By Leigh Armstrong

It could be “highly detrimental” to Skagway if Carnival Corp. cruise ships are banned from U.S. ports, Mayor Andrew Cremata said.

A federal judge in Miami has scheduled a hearing for June to decide whether she will ban Carnival’s multiple cruise lines from U.S. ports for allegedly violating terms of a 2017 probation order for illegally dumping oil from its ships into the water.

Cremata was at the Seatrade Cruise Global conference in Miami when the judge issued her order for Carnival Corp. officials to appear in court in June. Seatrade is an annual conference for members of the cruise ship industry and representatives from ports of call.

On the morning that the news broke, Cremata was at a seminar that touched on environmental concerns. The possible ban was never addressed directly at the conference, he said.

“No one specifically mentioned any of the violations that have happened,” the mayor said. “The day that I talked to (Carnival) was the same day that the article had come out.”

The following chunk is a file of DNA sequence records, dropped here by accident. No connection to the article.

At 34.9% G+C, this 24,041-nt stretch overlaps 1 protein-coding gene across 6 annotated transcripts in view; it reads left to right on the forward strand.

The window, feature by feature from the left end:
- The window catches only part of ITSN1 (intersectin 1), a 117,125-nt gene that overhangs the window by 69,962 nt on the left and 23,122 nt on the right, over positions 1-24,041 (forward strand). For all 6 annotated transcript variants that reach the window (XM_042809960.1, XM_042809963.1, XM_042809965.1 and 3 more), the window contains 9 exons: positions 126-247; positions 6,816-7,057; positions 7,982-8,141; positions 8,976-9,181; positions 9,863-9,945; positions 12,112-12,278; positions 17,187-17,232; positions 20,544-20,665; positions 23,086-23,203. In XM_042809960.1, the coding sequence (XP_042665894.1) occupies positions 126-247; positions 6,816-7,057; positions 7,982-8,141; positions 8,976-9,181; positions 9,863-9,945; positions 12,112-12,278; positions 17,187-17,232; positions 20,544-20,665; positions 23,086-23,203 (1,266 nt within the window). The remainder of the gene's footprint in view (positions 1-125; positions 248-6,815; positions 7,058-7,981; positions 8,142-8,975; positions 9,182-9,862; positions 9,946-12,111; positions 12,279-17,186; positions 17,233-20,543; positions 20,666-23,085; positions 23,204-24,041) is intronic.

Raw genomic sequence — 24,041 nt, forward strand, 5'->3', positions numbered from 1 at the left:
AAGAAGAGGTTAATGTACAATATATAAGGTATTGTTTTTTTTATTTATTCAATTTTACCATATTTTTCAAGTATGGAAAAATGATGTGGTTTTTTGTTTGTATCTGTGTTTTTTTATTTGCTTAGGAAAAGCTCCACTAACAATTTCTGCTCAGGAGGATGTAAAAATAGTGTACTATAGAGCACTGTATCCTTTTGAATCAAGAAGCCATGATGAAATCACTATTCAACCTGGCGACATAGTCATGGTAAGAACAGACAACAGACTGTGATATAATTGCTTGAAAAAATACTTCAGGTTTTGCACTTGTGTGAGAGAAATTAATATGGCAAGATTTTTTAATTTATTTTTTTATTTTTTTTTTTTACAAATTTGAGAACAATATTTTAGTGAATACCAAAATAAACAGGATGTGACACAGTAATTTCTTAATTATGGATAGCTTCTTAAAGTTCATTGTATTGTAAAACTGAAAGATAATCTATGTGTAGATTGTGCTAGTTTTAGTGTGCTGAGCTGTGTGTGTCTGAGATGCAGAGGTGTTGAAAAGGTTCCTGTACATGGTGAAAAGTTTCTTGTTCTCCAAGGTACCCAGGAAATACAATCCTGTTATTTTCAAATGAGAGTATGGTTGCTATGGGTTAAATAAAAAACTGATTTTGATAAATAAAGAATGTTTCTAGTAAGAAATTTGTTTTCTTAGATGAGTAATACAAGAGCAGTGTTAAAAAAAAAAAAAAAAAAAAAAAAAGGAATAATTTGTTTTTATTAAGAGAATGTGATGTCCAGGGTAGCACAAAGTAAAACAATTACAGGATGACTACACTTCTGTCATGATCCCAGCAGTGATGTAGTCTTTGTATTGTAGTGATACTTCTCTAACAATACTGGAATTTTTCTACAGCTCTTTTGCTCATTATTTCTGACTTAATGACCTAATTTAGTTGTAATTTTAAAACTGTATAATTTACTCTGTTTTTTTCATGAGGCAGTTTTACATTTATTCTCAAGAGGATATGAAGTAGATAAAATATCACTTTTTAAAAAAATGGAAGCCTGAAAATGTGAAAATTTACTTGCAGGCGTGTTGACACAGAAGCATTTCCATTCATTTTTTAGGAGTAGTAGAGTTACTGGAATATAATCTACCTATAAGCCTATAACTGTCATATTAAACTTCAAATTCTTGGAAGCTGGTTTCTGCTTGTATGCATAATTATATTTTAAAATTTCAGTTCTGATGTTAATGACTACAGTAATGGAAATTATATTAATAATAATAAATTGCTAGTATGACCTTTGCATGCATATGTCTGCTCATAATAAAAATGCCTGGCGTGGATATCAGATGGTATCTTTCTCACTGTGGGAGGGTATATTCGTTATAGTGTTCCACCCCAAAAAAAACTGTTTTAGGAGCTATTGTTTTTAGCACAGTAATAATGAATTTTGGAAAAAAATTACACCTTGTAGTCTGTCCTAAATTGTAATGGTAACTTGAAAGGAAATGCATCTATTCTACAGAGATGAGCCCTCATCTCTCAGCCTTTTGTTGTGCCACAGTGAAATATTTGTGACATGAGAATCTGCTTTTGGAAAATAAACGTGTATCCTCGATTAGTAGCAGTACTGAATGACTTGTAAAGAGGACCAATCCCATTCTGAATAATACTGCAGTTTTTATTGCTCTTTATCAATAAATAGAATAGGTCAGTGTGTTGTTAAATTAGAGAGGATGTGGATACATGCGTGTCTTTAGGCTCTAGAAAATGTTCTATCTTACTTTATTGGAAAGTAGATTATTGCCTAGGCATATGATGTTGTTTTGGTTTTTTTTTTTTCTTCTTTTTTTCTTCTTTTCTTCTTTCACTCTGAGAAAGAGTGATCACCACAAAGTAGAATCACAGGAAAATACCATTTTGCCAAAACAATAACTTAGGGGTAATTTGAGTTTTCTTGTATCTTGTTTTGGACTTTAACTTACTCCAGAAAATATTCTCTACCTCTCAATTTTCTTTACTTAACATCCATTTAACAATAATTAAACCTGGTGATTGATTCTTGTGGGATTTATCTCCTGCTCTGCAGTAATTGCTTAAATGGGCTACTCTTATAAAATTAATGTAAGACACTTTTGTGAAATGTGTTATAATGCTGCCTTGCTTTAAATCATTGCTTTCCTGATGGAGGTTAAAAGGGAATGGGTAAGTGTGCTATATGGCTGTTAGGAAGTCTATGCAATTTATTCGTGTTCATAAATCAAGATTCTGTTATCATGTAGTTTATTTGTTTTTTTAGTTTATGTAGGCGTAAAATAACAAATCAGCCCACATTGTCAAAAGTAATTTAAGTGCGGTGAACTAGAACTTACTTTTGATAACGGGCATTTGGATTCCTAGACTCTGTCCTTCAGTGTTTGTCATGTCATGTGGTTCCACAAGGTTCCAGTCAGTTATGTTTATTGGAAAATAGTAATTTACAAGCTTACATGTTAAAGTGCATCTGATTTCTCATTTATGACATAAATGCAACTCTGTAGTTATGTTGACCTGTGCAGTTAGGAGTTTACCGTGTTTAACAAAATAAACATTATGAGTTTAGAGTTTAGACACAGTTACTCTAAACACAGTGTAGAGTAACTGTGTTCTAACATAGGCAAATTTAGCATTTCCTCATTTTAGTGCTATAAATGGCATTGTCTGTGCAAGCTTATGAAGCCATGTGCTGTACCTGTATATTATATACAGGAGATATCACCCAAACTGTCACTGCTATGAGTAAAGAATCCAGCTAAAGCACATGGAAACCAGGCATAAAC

The borough has heard nothing from the company, the mayor said in an interview after he returned home. “I would have thought there would’ve been some kind of response, especially considering everything that’s going on with the port.”

Carnival owns a non-majority share of White Pass & Yukon Route, which currently holds a lease on the Skagway port.

If the judge decides to ban Carnival’s cruise lines from U.S. ports, “You could argue that no port would be more impacted than Skagway,” Cremata said.

Carnival currently has one cruise ship that stops in Skagway, but the case would impact other Carnival owned cruiselines, like Princess, Holland America, Seabourn and Cunard. In total 15 ships bound for Skagway would be barred from port if the ban were to happen.